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Average Rating: 3.9/5

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Movie Info

Fritz the Cat and Heavy Traffic helmer Ralph Bakshi subsequently directed the über-controversial animated feature Coonskin (aka Streetfight, 1975). Bakshi opens and closes the film with a live-action tale that stars Scatman Crothers, Miami Vice's Philip Michael Thomas, Charles Gordone, and Barry White; it recounts the adventures of three African-American men who escape from prison and are later gathered up. In between, an animated tale has animal characters with stereotypically black traits -- Brother Rabbit (voiced by Thomas), Brother Fox (voiced by Gordone), and Brother Bear (voiced by White) -- entering a white-dominated ghetto environment and diverging into different paths; one becomes a crime overlord, the second sells the first out to La Cosa Nostra, and the third establishes himself as a media-exploited sports icon. Completely misread as a racist work upon release, the film actually entails Bakshi's satirical excoriation of bigotry via the tongue-in-cheek use of black urban stereotypes. The director laces the film with profane ghetto dialogue and street slang; though animated, this is not a picture for children. Variety wrote of the work, "Beyond Bakshi's cinematic style, his stories seem haunted by a worldliness that is torn between cynicism and tortured humanism. There is heart in his plots, so superficial putdown is totally absent. What is present [is] the evidently sincere empathy of a social surgeon." The legendary Albert S. Ruddy (The Godfather, Cloud Nine) produced.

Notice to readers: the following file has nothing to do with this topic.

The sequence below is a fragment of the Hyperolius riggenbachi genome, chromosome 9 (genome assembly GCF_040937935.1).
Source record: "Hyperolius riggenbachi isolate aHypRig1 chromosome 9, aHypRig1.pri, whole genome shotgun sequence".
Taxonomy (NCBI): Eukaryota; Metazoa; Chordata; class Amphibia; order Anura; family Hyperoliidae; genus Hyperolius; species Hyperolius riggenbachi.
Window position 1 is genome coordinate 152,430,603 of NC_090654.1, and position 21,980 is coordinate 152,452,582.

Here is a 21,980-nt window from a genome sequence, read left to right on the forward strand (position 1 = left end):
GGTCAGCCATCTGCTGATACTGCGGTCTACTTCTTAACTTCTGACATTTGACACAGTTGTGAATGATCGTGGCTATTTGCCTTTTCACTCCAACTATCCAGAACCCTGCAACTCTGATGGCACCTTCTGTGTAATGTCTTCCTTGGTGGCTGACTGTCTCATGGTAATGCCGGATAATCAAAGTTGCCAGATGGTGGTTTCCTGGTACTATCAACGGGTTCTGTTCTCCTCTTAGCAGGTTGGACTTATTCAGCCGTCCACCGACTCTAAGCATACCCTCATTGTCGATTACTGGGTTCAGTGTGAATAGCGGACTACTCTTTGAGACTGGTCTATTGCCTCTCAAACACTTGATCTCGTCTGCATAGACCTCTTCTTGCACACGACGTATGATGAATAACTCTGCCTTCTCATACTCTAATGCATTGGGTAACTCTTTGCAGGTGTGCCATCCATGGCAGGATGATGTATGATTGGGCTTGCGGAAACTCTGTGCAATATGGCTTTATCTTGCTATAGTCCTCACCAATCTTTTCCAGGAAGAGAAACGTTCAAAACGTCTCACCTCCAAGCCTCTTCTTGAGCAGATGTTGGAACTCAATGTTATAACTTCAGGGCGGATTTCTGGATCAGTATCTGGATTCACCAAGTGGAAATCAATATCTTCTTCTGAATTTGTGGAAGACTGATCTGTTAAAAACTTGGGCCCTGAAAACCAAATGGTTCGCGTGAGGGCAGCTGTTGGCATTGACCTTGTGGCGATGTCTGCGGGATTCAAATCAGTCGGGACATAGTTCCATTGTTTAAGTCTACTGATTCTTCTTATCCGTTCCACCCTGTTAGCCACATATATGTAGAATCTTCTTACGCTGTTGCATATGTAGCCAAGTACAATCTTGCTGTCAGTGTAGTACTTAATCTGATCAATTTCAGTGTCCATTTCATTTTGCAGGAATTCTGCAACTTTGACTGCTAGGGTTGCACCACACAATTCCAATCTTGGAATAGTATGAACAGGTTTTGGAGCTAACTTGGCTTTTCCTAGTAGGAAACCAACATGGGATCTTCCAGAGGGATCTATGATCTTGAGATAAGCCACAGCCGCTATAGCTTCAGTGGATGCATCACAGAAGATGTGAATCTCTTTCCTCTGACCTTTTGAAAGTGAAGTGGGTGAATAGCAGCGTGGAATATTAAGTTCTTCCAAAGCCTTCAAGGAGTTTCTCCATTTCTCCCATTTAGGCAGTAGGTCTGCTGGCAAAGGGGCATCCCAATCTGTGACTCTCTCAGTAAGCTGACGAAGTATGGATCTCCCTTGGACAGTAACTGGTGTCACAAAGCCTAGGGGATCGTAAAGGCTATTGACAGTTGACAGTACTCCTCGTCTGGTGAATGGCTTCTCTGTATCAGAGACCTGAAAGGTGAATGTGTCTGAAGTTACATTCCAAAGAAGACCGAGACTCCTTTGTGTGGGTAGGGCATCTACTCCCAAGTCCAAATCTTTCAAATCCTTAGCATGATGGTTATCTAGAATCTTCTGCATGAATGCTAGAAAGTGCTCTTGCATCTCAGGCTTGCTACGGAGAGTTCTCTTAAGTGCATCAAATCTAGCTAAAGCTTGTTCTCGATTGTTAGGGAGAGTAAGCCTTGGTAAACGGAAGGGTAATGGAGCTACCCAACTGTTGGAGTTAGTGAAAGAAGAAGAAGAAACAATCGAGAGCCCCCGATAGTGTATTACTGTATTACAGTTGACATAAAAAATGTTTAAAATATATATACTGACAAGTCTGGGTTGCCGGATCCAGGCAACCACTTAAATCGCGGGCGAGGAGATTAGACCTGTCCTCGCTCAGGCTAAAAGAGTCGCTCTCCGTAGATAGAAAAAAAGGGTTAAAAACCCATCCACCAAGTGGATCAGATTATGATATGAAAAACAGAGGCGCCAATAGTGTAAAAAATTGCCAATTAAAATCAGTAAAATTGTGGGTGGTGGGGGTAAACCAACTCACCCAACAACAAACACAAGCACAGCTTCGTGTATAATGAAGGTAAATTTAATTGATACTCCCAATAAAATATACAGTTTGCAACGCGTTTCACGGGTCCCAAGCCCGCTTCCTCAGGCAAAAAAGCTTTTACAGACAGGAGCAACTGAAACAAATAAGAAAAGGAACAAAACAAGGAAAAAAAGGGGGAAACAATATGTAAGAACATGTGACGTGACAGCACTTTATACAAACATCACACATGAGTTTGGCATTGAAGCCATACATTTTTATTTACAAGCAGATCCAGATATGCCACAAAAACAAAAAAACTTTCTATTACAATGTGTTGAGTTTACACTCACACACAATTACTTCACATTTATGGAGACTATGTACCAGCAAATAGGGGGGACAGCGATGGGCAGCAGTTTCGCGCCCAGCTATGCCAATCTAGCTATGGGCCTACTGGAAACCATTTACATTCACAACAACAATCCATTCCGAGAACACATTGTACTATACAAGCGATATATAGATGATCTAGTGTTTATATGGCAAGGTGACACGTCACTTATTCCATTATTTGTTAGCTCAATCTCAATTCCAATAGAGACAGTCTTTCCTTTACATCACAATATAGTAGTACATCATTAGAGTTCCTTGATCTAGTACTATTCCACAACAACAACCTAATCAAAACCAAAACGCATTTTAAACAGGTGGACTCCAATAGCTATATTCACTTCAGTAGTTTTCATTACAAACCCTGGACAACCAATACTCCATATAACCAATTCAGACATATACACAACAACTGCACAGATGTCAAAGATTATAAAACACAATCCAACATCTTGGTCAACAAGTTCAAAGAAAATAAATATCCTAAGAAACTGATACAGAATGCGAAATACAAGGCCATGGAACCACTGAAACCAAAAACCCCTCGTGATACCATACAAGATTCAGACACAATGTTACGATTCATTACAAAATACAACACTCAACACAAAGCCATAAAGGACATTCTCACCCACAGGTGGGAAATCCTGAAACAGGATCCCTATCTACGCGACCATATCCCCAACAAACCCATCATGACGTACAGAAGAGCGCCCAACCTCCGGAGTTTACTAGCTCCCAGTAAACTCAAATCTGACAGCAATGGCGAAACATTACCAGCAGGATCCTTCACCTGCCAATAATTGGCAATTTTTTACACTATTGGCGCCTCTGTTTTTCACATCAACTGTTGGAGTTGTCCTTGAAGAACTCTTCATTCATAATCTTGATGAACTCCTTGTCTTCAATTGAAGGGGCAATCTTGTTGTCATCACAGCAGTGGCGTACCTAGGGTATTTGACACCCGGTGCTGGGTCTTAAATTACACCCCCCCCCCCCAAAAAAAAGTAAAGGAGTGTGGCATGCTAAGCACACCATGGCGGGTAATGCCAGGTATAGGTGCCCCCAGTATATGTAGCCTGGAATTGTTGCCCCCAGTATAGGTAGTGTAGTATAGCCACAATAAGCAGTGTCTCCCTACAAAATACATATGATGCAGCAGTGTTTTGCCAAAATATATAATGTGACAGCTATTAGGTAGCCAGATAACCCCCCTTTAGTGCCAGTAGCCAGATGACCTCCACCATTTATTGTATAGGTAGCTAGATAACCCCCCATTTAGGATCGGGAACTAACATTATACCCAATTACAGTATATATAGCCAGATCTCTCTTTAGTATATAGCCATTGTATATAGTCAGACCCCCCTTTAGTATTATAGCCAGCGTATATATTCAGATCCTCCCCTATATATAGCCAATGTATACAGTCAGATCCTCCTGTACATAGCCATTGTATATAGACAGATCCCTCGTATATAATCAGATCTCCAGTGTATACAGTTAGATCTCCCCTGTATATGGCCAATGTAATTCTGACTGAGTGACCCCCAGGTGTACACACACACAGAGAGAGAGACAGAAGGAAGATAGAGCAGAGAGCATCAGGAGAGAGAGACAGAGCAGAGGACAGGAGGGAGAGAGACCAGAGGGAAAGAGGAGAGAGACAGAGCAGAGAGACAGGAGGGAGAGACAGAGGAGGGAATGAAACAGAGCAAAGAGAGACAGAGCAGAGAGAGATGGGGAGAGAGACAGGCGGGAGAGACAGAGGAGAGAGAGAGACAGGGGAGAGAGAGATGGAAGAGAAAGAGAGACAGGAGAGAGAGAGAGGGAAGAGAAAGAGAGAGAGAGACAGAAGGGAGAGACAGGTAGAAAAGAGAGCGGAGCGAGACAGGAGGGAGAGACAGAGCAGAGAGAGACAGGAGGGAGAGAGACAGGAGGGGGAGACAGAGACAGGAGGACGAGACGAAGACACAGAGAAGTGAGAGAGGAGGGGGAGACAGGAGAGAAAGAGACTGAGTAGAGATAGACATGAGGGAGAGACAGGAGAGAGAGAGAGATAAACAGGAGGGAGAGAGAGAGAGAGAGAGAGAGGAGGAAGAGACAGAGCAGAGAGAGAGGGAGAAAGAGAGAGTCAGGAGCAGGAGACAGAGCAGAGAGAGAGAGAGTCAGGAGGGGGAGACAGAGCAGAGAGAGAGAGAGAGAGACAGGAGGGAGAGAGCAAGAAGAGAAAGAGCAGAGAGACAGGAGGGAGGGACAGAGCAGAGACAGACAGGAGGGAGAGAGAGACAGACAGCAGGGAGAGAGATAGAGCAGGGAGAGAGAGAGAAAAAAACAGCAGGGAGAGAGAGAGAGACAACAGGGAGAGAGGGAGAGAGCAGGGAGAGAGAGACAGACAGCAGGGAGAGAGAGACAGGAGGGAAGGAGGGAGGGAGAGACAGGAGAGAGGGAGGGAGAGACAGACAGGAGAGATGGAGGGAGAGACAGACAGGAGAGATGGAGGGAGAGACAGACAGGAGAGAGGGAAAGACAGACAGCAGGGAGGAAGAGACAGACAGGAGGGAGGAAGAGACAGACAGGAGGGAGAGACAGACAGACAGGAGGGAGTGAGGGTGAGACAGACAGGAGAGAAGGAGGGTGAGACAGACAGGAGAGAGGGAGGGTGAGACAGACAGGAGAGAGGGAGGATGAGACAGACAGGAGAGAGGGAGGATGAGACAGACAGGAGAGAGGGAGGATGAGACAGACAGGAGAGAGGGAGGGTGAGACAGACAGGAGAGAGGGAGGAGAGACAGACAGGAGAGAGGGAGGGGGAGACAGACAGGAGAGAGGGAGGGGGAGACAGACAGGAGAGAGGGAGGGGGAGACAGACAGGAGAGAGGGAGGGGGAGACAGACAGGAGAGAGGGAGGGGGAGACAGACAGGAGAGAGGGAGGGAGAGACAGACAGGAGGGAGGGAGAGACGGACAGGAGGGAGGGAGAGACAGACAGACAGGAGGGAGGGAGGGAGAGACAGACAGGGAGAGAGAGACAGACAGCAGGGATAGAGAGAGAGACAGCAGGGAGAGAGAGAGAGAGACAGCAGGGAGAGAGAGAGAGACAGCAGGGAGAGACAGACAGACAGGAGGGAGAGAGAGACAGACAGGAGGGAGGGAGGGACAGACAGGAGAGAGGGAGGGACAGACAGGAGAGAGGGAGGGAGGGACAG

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Barry White
as Samson/Brother Bear
Charles Gordone
as Preacher/Brother Fox
Scatman Crothers
as Pappy/Old Man Bone
Philip Michael Thomas
as Randy/Brother Rabbit

Critic Reviews for Coonskin

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Audience Reviews for Coonskin

I interpreted this controversial, inflammatory film as an analysis of stereotypes and prejudice in 1970s America. Peppered with hideous racism, violence and sexual obscenity, this is a film that took me off guard. Bakshi's vision is in no way easy to handle or pinpoint, and at times it isn't easy to decipher what his aims are. That being said, this is an exhilarating vision full of wild ideas and I was onboard from the moment it began. It reminds me a lot of one of my favorite novels: Last Exit to Brooklyn by Hubert Selby Jr. In terms of its narrative approach and subject matter, it bears a lot of resemblances to that book. I think it's unfortunate that this movie has been judged the way it has, because I personally believe it has a lot of artistic merit.

Mike T.
Mike T.

Super Reviewer


Animated / live action kind of retelling of Songs of the South minus the cutes plus racism and set in Harlem gangster town. I don't really know what to say about this one. Interesting, different, satirical, ugly, unique. With Barry White as a boxing bear.

Lesley N
Lesley N

Super Reviewer

Groundbreaking as it was when it premiered in 1975,this was also very controversial. Set in the gritty streets of Harlem during the 1970's, this was crazy animation at the next level and this went way beyond Bakshi's previous works with a hint of Disney's "Song of the South" complete with stereotypes and all of the above. Complete with gangsters,drugs,and the mafia along with the rest of the crew. Could you believe that one of the biggest R&B singers of his day Barry White chose to do voicework for this? He did along with Scatman Crothers in this masterpiece of animation cimema.

Mister Caple
Mister Caple

Super Reviewer

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